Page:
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THE LORD OF THE RINGS:
THE TWO TOWERS

The Stunts & Action
The increased action element of The Two Towers required a stepping up of the stunt demands. Armies of horses and footsoldiers had to be coordinated for major attack sequences. In The Two Towers, live action soldiers would clash with digital ones, but all had to work in concert to mount these intense battles.

Swordmaster Bob Anderson, who in his long and illustrious career worked with Errol Flynn and performed as Darth Vader under the black costume in the original Star Wars films, was impressed with the swords and fight tools created by WETA Workshop. WETA technician and sword smith Peter Lyons created a shock absorbent, steel-sprung blade that remained intact during fight sequences.

Anderson created a distinct fighting style for each civilization of Middle-earth, from Elves to Orcs, and calls Viggo Mortensen, the film's Aragorn, a better swordsman than Erroll Flynn. "He has a natural ability that I have never seen in any performer," comments Anderson.

New Zealand-based archer Jan Kozler trained actor Orlando Bloom in archery for his role as Elf Legolas over six extensive archery sessions.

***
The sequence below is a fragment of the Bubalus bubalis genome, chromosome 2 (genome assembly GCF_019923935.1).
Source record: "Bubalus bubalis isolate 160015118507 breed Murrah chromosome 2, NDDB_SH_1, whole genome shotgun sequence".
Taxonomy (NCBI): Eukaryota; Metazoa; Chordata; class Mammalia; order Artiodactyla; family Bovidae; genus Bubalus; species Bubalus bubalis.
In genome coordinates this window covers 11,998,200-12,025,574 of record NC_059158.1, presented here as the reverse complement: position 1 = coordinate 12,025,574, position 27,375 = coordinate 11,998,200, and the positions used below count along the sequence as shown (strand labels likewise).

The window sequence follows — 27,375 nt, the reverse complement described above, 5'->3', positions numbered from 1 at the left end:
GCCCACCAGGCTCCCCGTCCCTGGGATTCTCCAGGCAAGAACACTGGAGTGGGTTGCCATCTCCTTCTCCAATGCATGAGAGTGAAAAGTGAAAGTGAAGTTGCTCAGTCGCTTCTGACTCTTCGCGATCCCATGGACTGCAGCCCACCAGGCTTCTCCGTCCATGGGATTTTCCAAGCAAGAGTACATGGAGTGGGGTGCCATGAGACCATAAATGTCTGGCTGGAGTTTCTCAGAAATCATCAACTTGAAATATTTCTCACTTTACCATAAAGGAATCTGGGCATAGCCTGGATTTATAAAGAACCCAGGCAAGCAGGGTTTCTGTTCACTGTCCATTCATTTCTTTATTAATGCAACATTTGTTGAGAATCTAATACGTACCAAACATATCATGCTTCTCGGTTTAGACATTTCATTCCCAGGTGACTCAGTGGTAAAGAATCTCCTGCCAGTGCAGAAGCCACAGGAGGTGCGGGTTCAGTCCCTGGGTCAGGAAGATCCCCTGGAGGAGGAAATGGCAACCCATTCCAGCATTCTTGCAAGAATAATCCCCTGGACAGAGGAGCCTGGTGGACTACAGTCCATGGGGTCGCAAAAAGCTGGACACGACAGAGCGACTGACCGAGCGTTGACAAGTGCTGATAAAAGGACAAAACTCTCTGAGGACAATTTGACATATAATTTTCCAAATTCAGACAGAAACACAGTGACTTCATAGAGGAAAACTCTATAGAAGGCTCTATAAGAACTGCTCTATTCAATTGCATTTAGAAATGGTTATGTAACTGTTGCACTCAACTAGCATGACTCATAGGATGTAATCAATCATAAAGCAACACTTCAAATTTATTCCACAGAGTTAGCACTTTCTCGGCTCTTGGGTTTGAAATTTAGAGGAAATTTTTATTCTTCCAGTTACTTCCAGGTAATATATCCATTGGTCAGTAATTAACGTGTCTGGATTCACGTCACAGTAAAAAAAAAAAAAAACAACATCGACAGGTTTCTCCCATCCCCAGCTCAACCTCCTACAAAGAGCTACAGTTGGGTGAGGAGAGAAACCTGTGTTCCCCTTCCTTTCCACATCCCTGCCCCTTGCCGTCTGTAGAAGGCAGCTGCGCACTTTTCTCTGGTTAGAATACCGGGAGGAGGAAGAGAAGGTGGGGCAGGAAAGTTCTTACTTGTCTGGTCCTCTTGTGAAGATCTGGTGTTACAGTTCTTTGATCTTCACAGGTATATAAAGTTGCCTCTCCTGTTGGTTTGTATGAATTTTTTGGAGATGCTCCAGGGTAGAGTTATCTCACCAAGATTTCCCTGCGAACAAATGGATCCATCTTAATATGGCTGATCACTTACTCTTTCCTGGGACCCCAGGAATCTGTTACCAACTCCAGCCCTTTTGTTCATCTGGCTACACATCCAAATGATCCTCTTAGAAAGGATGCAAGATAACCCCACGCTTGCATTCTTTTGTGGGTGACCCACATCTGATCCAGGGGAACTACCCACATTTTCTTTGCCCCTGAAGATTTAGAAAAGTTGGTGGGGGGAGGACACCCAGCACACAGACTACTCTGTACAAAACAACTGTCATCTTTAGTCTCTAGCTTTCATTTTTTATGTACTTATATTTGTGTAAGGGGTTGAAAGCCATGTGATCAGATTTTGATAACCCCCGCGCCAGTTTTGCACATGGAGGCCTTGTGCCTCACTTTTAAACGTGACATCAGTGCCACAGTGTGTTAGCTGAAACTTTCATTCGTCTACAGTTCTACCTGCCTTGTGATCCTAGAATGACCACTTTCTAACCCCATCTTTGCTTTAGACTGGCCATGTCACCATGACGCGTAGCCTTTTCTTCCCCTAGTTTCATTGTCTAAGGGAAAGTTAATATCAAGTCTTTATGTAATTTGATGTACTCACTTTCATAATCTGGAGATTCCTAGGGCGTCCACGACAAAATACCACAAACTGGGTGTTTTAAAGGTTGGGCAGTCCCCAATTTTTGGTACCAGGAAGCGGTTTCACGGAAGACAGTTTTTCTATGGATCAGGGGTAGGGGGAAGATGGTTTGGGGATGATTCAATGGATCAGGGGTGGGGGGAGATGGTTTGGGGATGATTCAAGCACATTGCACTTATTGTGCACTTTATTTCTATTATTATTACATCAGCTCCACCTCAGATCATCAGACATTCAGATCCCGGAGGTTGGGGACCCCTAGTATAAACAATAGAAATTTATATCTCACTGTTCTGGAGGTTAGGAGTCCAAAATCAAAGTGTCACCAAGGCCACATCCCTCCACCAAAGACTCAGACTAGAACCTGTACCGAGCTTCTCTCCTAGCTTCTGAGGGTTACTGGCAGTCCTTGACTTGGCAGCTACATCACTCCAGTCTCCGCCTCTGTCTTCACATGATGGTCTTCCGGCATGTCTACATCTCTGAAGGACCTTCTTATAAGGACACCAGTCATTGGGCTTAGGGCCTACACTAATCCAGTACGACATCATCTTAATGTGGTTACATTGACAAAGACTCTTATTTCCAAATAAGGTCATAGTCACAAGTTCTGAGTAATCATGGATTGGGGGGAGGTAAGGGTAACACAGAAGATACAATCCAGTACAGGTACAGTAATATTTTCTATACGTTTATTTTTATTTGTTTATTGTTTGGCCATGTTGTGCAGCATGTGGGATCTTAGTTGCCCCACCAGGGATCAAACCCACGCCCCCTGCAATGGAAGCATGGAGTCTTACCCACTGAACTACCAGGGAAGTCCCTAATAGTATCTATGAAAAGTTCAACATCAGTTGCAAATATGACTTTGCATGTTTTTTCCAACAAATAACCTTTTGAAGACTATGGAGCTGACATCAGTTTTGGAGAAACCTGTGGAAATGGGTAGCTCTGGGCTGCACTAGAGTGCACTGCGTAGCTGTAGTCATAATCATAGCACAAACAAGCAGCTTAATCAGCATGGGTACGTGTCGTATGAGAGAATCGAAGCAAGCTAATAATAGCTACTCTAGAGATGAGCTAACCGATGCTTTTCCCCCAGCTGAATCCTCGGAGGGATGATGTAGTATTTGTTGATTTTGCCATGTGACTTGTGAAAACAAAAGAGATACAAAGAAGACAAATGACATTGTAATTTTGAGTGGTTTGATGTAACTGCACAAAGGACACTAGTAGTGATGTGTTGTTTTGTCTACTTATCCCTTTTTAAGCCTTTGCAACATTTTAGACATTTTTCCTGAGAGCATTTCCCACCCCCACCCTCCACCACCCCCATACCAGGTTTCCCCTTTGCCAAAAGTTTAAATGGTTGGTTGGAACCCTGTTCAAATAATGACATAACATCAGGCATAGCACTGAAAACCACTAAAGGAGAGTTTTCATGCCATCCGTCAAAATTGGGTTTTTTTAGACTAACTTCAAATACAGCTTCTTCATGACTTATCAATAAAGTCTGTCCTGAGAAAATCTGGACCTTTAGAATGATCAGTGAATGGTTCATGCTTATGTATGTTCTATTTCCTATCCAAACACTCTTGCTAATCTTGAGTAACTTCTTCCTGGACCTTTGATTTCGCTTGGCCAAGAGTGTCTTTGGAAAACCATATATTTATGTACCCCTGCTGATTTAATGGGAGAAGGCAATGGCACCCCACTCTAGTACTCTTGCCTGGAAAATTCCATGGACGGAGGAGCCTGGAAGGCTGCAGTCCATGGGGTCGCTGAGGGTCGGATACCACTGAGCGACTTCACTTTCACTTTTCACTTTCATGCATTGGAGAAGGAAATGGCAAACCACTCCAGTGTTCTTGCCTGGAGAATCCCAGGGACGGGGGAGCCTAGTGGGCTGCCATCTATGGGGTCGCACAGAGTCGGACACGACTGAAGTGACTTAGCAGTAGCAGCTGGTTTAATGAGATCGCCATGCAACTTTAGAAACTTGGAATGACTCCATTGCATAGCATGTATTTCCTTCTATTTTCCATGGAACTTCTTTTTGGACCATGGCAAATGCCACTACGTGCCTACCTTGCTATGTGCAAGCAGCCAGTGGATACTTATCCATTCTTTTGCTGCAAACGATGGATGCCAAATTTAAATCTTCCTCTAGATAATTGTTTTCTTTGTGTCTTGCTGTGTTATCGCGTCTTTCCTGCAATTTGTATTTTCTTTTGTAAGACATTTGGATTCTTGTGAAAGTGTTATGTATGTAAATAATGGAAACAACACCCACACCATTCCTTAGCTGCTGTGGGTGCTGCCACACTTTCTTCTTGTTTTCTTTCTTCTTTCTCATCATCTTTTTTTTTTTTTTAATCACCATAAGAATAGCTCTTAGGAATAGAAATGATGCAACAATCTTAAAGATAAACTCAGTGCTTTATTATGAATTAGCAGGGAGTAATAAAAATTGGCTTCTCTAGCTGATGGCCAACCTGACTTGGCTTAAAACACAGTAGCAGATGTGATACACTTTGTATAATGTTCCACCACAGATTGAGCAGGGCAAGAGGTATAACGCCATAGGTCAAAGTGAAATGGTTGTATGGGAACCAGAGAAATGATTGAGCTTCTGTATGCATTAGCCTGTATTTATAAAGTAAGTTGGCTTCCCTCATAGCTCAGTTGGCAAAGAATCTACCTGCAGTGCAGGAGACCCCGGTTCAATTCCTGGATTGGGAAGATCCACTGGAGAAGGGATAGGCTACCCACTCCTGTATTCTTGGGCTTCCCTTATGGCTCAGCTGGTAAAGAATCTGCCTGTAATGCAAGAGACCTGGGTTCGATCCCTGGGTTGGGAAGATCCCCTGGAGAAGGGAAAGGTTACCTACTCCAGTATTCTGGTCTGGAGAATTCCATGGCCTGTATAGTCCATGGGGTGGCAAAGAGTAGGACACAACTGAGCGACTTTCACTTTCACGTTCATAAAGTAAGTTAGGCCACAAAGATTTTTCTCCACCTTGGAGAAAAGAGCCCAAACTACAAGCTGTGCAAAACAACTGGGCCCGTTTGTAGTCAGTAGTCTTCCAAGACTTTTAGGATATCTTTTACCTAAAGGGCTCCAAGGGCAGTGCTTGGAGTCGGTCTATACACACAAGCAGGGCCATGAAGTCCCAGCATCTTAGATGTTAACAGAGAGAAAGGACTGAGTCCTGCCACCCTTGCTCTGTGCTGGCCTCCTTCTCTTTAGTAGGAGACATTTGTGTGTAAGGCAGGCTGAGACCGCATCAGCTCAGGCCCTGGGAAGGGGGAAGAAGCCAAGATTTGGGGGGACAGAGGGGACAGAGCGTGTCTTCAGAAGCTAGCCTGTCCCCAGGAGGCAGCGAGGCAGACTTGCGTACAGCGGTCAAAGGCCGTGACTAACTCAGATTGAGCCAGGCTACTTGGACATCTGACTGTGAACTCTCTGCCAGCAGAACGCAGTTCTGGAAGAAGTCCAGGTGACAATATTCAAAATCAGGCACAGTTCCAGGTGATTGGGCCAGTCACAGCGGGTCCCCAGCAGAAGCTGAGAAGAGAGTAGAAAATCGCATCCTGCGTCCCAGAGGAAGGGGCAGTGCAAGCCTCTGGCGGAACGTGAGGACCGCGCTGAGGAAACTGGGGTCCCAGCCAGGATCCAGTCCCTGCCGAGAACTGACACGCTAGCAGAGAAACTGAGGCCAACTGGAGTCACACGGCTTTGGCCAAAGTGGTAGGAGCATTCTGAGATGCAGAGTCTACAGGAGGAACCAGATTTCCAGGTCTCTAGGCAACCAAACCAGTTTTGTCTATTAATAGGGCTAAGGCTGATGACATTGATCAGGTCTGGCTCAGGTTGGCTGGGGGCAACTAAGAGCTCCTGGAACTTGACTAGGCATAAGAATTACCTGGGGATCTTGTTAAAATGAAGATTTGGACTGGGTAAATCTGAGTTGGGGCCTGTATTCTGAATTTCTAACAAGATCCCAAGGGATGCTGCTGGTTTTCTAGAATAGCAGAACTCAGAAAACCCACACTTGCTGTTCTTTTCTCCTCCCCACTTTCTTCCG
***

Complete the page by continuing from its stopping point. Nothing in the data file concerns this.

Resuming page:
Shadowfax and Horses

To create the army of horses used by the Rohan people, horse coordinator Steve Old held "auditions" all across the country of New Zealand. His search yielded breeds of all types, with owners traveling for hours with their horse and trailer to the audition.

The two horses chosen to play Shadowfax, the majestic white horse on whose back Gandalf the White makes his first appearance, were of the Andalusian breed.

A stable was set up outside Wellington with 75 core horses being housed and trained there. The open-door policy for actors to come and ride any time of day or night paid off. Cast members such as Mortensen, Tyler and Bloom rode for leisure, even on their days off. Mortensen developed such a close bond with his horse that he purchased it from its owner.

In some scenes, the production used as many as 250 horses at once- side by side riding on New Zealand terrain. The resulting image possesses a realism that can't be duplicated digitally.

Horse technical advisors Lyle Edge and John Scott, whose work includes such films as Unforgiven and Legends of the Fall, were on location to help orchestrate and choreograph the complicated riding and battle sequences.

Tim Abbot and his team made 70 saddles by hand especially for the production. Each of these saddles are embossed and carved with Middle-earth history and were also aged and painted for authenticity.

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